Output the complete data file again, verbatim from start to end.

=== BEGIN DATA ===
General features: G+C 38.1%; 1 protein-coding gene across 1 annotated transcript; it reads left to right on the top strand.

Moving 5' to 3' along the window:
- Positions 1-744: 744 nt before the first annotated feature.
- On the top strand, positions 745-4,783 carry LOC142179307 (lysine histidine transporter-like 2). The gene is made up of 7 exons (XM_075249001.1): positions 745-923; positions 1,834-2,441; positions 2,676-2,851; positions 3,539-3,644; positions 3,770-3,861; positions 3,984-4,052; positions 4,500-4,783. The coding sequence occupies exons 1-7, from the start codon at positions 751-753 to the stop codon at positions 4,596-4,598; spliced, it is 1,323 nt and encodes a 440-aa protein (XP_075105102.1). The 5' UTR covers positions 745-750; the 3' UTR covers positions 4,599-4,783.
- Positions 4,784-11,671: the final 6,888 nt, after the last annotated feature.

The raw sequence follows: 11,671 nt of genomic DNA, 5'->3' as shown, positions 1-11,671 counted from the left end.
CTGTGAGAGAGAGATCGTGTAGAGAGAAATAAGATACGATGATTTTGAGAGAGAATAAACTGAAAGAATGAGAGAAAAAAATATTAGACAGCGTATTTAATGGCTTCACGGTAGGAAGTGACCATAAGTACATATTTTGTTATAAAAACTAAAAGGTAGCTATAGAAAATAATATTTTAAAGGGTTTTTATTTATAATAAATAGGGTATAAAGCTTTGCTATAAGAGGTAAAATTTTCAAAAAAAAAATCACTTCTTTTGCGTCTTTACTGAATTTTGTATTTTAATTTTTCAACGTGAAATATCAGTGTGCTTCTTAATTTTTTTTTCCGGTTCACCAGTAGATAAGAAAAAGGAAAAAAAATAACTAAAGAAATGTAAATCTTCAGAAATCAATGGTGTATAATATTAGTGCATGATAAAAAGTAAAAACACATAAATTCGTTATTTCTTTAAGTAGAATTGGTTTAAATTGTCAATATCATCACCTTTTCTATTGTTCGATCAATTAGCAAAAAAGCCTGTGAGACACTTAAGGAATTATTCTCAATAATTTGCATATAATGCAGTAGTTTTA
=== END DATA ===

General features: G+C 38.1%; 1 protein-coding gene across 1 annotated transcript; it reads left to right on the top strand.

Moving 5' to 3' along the window:
- Positions 1-744: 744 nt before the first annotated feature.
- On the top strand, positions 745-4,783 carry LOC142179307 (lysine histidine transporter-like 2). The gene is made up of 7 exons (XM_075249001.1): positions 745-923; positions 1,834-2,441; positions 2,676-2,851; positions 3,539-3,644; positions 3,770-3,861; positions 3,984-4,052; positions 4,500-4,783. The coding sequence occupies exons 1-7, from the start codon at positions 751-753 to the stop codon at positions 4,596-4,598; spliced, it is 1,323 nt and encodes a 440-aa protein (XP_075105102.1). The 5' UTR covers positions 745-750; the 3' UTR covers positions 4,599-4,783.
- Positions 4,784-11,671: the final 6,888 nt, after the last annotated feature.

The raw sequence follows: 11,671 nt of genomic DNA, 5'->3' as shown, positions 1-11,671 counted from the left end.
CTGTGAGAGAGAGATCGTGTAGAGAGAAATAAGATACGATGATTTTGAGAGAGAATAAACTGAAAGAATGAGAGAAAAAAATATTAGACAGCGTATTTAATGGCTTCACGGTAGGAAGTGACCATAAGTACATATTTTGTTATAAAAACTAAAAGGTAGCTATAGAAAATAATATTTTAAAGGGTTTTTATTTATAATAAATAGGGTATAAAGCTTTGCTATAAGAGGTAAAATTTTCAAAAAAAAAATCACTTCTTTTGCGTCTTTACTGAATTTTGTATTTTAATTTTTCAACGTGAAATATCAGTGTGCTTCTTAATTTTTTTTTCCGGTTCACCAGTAGATAAGAAAAAGGAAAAAAAATAACTAAAGAAATGTAAATCTTCAGAAATCAATGGTGTATAATATTAGTGCATGATAAAAAGTAAAAACACATAAATTCGTTATTTCTTTAAGTAGAATTGGTTTAAATTGTCAATATCATCACCTTTTCTATTGTTCGATCAATTAGCAAAAAAGCCTGTGAGACACTTAAGGAATTATTCTCAATAATTTGCATATAATGCAGTAGTTTTA